The L.A. County Inspector General’s office will be investigating LASD’s conduct following the press conference and Huang’s arrest. 

“What surprises me the most is that once she was identified as a reporter that they transported her, that they cited her,” Inspector General Max Huntsman told the Los Angeles Times. “Those two incidents are of concern to us because 1st Amendment rights are absolutely critical to the public’s respect of law enforcement. And so we feel that requires immediate investigation.”

LASD Responds

On Sunday night, Kerry Carter, Captain of Century Sheriff’s Station tweeted that an investigation into the matter was underway. However, he said he could not comment further. On Monday, Los Angeles County Sheriff Alex Villanueva defended the deputies who arrested Huang. 

“Ultimately, we realize OK, she could have done things different,” he told KTLA. “[We] could’ve probably done things different. But at the heat of the moment, that’s what happened.”

He also claimed that she had on a work I.D., not press credentials, and that KPCC was “not a household name.”

Deputies Shot in Compton

Huang was at St. Francis to report on two deputies who were undergoing surgery at the hospital after being shot multiple times in Compton. Both were in critical condition at the time. While officials do not currently know what the long term impacts of their wounds will be, they are both expected to recover. 

The suspect is still at large and a $100,000 reward is being offered for information that could lead to finding and arresting them. Officers have described the shooting as an ambush. A brief video shared by LASD shows the suspect running up to the officers, firing, and running away.

The shooting garnered national attention. President Donald Trump tweeted that he was sending “love and support” to the deputies’ families and praying for their recovery.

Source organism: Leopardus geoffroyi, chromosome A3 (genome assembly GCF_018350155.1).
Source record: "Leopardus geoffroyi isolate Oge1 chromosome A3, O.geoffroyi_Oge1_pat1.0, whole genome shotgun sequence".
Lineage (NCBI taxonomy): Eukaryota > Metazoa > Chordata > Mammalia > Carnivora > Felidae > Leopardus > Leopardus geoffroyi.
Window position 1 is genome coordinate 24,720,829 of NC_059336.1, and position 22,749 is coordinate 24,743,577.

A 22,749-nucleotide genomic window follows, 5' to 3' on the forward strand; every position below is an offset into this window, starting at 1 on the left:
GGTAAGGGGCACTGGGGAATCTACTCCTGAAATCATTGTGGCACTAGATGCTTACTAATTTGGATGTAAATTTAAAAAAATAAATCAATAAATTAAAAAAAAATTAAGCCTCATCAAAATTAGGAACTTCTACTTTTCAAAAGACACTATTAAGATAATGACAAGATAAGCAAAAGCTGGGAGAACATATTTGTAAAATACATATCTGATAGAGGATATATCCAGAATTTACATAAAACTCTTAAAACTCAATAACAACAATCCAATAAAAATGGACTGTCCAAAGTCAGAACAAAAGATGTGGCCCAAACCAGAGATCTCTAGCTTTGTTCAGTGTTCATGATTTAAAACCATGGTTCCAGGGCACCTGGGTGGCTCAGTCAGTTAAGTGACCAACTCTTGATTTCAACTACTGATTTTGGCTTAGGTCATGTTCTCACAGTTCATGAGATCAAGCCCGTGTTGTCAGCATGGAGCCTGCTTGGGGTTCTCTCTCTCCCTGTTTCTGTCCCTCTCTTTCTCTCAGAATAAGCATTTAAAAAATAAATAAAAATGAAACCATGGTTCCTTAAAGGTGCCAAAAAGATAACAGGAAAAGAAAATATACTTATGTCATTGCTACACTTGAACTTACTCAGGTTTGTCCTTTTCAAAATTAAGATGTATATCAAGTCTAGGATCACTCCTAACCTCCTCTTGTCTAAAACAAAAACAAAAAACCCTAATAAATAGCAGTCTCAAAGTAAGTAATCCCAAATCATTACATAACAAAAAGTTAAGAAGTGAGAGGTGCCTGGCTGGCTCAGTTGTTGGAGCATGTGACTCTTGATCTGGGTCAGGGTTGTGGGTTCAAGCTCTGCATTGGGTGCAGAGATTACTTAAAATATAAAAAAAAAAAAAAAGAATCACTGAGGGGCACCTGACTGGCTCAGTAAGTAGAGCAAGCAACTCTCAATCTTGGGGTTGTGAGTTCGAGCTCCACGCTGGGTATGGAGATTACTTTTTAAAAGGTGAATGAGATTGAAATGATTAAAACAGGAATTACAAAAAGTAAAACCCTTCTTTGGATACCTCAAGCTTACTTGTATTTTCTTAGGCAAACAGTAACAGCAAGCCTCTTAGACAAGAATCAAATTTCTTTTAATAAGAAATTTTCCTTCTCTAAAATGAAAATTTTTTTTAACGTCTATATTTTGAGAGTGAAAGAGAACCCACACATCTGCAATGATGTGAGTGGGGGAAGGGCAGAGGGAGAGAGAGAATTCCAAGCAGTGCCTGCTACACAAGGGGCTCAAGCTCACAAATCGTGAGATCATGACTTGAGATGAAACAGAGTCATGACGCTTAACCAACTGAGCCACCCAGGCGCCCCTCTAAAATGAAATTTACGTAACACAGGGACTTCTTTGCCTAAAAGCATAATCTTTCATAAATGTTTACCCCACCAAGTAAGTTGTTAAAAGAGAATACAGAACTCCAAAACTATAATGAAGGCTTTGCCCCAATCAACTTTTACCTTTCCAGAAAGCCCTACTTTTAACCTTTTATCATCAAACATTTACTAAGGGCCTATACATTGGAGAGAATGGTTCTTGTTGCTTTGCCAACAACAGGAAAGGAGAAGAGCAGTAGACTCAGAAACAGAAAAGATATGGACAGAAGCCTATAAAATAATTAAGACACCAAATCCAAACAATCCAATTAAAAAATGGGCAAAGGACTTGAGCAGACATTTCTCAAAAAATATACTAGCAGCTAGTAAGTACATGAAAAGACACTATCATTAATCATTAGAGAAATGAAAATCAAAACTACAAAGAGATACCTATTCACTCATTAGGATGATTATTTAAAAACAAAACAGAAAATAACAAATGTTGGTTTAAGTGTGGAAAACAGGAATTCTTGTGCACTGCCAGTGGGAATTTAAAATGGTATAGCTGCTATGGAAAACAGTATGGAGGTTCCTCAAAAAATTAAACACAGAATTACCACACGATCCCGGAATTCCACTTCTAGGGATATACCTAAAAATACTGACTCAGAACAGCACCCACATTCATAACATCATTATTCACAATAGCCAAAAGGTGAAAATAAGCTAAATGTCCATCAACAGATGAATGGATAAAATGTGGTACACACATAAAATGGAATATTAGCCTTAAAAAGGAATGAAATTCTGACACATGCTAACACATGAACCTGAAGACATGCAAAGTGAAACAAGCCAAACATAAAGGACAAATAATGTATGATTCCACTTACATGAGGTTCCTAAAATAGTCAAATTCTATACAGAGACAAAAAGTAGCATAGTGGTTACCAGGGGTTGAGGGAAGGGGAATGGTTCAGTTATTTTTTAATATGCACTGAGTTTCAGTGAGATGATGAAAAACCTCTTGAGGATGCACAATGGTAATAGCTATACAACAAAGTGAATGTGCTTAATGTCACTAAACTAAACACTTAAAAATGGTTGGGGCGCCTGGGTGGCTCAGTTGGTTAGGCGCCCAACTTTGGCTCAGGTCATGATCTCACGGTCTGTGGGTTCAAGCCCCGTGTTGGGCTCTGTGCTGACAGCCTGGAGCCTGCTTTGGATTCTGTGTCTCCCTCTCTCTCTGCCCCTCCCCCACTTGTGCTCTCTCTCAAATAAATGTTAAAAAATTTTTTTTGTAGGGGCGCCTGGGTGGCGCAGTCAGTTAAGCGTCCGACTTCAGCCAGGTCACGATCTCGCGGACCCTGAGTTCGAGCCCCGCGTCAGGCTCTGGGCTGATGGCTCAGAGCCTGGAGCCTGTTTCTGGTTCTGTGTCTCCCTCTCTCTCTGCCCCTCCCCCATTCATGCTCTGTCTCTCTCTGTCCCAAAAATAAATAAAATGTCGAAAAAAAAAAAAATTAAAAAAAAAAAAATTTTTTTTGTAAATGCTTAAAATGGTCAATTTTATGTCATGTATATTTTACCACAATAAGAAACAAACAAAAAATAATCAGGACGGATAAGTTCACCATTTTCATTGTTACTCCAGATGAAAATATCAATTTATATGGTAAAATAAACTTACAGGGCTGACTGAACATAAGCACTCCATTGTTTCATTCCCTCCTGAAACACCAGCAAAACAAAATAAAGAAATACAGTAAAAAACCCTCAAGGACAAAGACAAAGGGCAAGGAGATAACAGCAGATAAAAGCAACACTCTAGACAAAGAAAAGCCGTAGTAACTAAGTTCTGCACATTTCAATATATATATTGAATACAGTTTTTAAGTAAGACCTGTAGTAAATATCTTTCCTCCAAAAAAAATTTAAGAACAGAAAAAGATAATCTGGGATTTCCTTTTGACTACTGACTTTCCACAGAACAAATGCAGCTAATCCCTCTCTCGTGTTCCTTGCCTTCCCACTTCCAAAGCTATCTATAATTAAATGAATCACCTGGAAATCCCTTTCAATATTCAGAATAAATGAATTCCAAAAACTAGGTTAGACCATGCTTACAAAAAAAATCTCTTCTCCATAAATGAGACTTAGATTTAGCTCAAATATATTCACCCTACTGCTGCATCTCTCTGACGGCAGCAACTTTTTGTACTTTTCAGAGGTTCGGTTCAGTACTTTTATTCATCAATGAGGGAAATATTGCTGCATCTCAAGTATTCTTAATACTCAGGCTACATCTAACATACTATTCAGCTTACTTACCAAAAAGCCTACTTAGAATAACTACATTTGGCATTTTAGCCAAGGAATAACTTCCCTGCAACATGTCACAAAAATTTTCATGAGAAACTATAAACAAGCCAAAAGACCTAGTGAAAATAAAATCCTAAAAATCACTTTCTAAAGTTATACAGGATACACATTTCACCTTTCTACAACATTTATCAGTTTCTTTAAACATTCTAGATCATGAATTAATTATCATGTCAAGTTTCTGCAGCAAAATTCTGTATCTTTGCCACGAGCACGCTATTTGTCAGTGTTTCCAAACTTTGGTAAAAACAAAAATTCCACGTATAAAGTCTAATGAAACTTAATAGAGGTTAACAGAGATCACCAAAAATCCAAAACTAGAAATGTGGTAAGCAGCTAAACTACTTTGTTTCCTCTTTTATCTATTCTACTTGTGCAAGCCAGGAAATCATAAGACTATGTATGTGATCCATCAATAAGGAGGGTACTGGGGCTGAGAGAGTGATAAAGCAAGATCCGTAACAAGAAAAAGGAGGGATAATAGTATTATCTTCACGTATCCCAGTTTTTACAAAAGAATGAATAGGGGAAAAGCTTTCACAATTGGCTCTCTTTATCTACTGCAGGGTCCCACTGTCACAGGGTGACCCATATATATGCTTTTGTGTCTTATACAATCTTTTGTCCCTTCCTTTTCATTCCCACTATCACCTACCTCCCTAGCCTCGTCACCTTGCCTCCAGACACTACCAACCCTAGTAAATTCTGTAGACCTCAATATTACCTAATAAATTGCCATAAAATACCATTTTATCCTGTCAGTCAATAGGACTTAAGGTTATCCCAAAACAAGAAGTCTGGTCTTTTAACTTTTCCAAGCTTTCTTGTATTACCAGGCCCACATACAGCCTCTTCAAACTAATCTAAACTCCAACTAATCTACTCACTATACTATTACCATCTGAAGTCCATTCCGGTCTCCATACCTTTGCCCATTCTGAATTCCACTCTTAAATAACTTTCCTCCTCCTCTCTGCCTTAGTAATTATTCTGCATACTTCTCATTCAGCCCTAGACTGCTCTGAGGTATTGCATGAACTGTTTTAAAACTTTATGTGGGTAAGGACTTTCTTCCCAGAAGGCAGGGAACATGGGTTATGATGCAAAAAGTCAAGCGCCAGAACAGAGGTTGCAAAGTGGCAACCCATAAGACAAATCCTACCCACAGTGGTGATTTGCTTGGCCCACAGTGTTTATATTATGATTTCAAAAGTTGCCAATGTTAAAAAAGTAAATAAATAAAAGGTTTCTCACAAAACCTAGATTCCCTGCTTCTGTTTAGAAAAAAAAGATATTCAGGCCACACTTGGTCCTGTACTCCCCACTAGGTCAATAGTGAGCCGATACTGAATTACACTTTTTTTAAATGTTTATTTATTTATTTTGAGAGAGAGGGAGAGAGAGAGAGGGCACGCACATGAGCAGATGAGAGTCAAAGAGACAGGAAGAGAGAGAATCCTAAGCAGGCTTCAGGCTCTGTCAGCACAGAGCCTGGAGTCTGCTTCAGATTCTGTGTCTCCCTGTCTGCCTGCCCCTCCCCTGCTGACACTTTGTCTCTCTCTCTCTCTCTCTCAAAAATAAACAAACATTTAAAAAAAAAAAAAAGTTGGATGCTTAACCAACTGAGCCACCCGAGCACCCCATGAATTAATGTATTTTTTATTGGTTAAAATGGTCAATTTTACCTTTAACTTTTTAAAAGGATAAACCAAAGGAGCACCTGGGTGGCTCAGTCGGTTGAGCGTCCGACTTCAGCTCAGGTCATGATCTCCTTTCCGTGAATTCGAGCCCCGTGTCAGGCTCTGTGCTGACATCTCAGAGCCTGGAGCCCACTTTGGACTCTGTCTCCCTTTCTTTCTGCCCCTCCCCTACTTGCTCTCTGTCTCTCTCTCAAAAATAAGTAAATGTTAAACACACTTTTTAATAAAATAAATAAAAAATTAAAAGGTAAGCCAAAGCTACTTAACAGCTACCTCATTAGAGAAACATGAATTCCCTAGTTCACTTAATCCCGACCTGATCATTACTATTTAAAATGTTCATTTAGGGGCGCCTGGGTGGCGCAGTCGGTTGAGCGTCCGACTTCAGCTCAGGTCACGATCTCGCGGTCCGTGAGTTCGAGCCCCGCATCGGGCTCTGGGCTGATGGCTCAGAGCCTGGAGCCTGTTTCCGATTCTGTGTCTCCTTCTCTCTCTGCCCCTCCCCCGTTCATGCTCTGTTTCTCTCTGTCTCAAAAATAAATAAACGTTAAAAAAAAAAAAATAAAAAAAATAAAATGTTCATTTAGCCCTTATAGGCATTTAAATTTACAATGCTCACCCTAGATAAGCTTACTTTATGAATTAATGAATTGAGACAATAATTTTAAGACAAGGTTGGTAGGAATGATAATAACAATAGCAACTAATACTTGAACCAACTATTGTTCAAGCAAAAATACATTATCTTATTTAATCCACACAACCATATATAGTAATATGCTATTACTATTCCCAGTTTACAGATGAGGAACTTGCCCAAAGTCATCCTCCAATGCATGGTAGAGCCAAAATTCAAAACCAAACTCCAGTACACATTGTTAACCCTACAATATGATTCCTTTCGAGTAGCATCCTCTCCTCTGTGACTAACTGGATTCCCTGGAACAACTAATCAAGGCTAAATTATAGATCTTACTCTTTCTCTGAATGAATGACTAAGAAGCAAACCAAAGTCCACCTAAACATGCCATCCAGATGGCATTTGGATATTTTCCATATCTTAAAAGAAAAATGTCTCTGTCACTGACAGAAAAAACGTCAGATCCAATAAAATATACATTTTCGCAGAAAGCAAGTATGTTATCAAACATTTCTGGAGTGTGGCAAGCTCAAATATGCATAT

Former Vice President Joe Biden said the shooting was “unconscionable and the perpetrator must be brought to justice.”

See what others are saying: (LAist) (Los Angeles Times) (KTLA)

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After Uvalde, Politicians, Public Figures, Gun Violence Survivors, and More Call For Change

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“When are we going to do something?” Golden State Warriors Coach Steve Kerr asked during an emotional plea at a press conference. 


Uvalde Shooting Kills 21 People

Democratic politicians, activists, and many others are calling for gun reform in the United States after 19 children and two teachers were killed in a Tuesday shooting at Robb Hill Elementary School in Uvalde, Texas.

The 18-year-old suspected gunman was reportedly killed by officers. The massacre marks the 27th school shooting of 2022, according to Education Week.

It also comes just a week and a half after 10 people were killed in a shooting in Buffalo, New York, and another shooting in a Southern California church left one person dead and several others injured.

Sen. Chris Murphy (D-Ct.) spoke fervently on the Senate floor Tuesday, slamming his colleagues for refusing to pass gun control legislation that could prevent future shootings. 

“What are we doing?” he asked of his fellow lawmakers. “Why do you spend all this time running for the United States Senate? Why do you through all the hassle of getting this job, of putting yourself in a position of authority, if your answer is, as the slaughter increases, as kids run for their lives, we do nothing? What are we doing? 

“Why are you here if not to solve a problem as existential as this?” he continued. “This isn’t inevitable. These kids weren’t unlucky. This only happens in this country.” 

“And it is a choice. It is our choice.”

President Joe Biden likewise urged action by supporting the now-expired assault weapons ban.

“We can do more. We must do more,” he added.

Public Figures And Shooting Survivors Speak Out

The demands for change spread far past political figures. Golden State Warriors coach Steve Kerr took time out of a pre-game press conference to passionately plead for common-sense gun control. He specifically called on Senators to vote on H.R. 8, a background check bill previously passed in the House.

“When are we going to do something?” Kerr asked while slamming his hands on the table.  

“I ask you, Mitch McConnell, I ask all of you senators who refuse to do anything about the violence and school shootings and supermarket shootings. I ask you: Are you going to put your own desire for power ahead of the lives of our children and our elderly and our churchgoers?” Kerr continued. “Because that’s what it looks like.” 

He went on to say that Americans, who largely support background checks, are “being held hostage by 50 Senators who refuse to even put it to a vote.”